From the influencers: views on gender parity in the energy sector
Pressure is rising for industries to face up to gender imbalance in their workforces and actively engage in addressing parity. Scarlett Evans speaks to women working in the energy sector to find out what they think about the situation.
THE ENERGY INDUSTRY HAS COME UNDER INCREASING SCRUTINY OVER THE PAST FEW YEARS, WITH FEARS OF RISING GLOBAL TEMPERATURES AND SEA LEVELS PROMPTING MANY GOVERNMENTS AND COMPANY BODIES TO REASSESS THEIR ENERGY SUPPLIES, HOW THEY'RE GENERATED AND BY WHOM. HOWEVER, AS ATTENTION ON THE SECTOR GROWS, SO DOES AWARENESS THAT IT LAGS BEHIND OTHER INDUSTRIES ON THE CRUCIAL MATTER OF GENDER PARITY.
Many believe the lack of diversity in the energy sector is actively holding back developments and slowing down the clean energy transition by excluding a range of people who could bring new ideas to a sector ripe with possibility.
To find out what needs to be done to achieve gender parity in the energy sector, Scarlett Evans spoke to five industry experts to hear their opinions.
/ Anne-Charlotte Dagorn, communications director & head of gender diversity programme, Assystem /
/ The number of men and women in the energy industry is extremely imbalanced, especially in leadership roles. Today, we face unprecedented challenges and our capacity to tackle them will be greatly improved by ensuring a more gender-balanced representation of women in the industry.
For change to happen, our political leaders and businesses must guarantee pay equity and provide women with an environment and a management approach that factors in the cognitive biases specific to all sexes. Our industry needs to avoid all forms of stereotyping and eradicate the belief that heavy industry jobs are not for women. We need to collectively better promote our industry as female-supportive.
Going forward, our main aim should be to address the gender imbalance, change behaviours, and promote female leadership in order to have more women at all levels of a corporation. /
/ Bernadette Del Chiaro, executive director, CA Solar & Storage Association /
/ Anything that democratises energy, putting more choice in the hands of consumers, is going to inherently be more diverse in every way, including gender representation. Bolting on hiring practices and quotas to centralised energy industries is better than nothing, but ultimately decentralising, localising, and opening up energy markets to competition and innovation is what’s right for the 21st century man and woman. /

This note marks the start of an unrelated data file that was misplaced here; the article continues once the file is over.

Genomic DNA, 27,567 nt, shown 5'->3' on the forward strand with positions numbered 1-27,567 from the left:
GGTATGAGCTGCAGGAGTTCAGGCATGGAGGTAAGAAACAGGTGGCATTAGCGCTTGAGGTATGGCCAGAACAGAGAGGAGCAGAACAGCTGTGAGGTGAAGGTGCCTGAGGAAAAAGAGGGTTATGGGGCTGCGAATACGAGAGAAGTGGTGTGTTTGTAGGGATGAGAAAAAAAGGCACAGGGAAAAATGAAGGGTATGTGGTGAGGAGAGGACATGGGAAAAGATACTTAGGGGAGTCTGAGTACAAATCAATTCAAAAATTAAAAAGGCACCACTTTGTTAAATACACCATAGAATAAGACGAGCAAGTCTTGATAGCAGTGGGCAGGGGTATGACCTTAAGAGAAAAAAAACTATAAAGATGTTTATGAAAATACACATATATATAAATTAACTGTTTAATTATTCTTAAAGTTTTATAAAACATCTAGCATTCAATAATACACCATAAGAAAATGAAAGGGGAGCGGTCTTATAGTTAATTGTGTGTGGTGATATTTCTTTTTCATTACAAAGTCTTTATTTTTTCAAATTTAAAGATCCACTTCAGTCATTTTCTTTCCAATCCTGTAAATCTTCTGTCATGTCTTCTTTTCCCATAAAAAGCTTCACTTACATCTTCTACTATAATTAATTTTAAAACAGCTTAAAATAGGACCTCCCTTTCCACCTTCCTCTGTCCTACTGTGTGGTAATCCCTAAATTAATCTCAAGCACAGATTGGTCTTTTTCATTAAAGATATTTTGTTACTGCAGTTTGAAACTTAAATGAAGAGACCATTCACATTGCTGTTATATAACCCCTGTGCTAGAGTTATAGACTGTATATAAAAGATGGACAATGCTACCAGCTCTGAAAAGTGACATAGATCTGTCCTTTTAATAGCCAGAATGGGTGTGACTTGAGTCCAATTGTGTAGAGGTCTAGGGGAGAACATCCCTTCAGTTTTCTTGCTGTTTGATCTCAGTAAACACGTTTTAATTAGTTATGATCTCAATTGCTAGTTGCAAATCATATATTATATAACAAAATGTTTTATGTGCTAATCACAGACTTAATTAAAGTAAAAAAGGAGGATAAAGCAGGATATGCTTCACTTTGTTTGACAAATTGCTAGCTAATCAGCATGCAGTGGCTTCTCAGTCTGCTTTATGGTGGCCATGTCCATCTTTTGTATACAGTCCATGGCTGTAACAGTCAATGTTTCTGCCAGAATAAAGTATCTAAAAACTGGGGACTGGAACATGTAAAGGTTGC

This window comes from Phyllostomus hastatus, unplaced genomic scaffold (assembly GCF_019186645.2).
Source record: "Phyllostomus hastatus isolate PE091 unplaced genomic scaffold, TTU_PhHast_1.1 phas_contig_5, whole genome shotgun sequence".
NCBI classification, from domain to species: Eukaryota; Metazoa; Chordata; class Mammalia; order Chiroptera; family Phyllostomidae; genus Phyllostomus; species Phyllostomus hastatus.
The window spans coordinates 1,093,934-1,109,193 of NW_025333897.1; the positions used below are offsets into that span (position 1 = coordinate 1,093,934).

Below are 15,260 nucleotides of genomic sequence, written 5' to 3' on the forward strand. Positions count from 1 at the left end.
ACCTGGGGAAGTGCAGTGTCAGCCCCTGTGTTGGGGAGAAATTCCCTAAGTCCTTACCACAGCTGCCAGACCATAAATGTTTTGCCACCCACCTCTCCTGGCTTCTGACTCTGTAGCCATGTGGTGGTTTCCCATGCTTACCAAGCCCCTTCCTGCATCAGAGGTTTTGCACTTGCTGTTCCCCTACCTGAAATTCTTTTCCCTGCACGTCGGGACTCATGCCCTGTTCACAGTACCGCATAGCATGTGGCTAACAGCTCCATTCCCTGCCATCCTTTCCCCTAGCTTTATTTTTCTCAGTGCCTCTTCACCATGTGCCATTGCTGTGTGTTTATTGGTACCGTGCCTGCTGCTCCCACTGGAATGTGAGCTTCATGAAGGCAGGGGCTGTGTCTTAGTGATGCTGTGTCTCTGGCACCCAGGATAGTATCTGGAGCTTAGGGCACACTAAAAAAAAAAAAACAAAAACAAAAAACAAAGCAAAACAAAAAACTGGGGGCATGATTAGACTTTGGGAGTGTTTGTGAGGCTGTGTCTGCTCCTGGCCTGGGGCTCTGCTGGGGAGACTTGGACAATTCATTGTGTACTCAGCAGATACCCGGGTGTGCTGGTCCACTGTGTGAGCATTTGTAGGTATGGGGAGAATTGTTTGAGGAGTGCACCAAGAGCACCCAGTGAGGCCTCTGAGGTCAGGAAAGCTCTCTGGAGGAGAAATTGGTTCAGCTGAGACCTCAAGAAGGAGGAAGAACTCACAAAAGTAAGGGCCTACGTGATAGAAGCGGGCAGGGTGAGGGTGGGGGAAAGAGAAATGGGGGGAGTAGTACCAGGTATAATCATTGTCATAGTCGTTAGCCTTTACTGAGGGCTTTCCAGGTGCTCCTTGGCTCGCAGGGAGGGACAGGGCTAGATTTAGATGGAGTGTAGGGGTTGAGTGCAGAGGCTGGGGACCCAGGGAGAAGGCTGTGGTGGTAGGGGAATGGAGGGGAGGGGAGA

/ Hanne Blume, chief human resources officer, Ørsted /
/ To ensure gender parity in the energy sector, a number of drivers are pivotal. First, we need more women with the right educational backgrounds. More women need to become engineers and technicians – and the energy sector needs to support this. The Danish initiative ‘Girls in Science’, where companies such as Ørsted promote technical jobs to high school girls, is a great success.
Secondly, companies in the energy sector must work proactively to create an inclusive work culture, overcoming counterproductive bias and giving room to diversity. Companies need to ensure that their parental leave policies, etc., enable women to shine instead of forcing them to choose between parenthood and career advancement.
Thirdly, women need to stop holding themselves and each other back – and just go for it. Managers are, we’ve asked in Ørsted, very supportive of a higher gender diversity in their teams. /
/ Juliet Davenport, founder and CEO, Good Energy /
/ There are two key issues. Firstly not enough women are joining the sector and secondly, companies do not do enough to support and retain those women that are.
The problem starts at school age. Children are split into disciplines so young in the UK education system, that girls and boys are forced to box themselves into scientist or artist from an early age before they know what they might achieve. This means only 24% of UK STEM graduates are female (according to WISE), and the industry struggles to find the right skills they need for future leaders. This lack of female role models further discourages women, as they see few people like them in an organisation.
There is plenty of evidence that shows that companies with greater diversity are likely to perform better. Ultimately, it needs to be recognised by companies as a priority and driven by the leadership. The more we raise it as an issue, the more that will be done to solve it. /
/ Ruth Cairnie, chair, POWERful Women /
/ The latest board statistics for the UK’s top 80 energy companies, published at our Annual Conference in May, show that progress towards gender diversity at senior levels is disappointingly slow. Women still only occupy 13% of all board seats and only 6% of executive board seats, and 50% of the companies have no women on their boards at all. It is clear that our sector is missing out on a wealth of female talent, talent that is vital in meeting the energy challenges of the future.
Leaders must take bold action to develop the pipeline of female talent, accelerate the progression of women and tackle biases in their organisations. They also need to support aspiring women through mentoring, career planning, training and supportive networks.
At POWERful Women, we publish annual statistics to highlight those companies actively trying to make a difference and support the senior leaders who are taking steps to improve, like the new Energy Leaders’ Coalition. Showing what good looks like and demonstrating the benefits to the business bottom line are powerful ways to encourage other companies to follow suit. /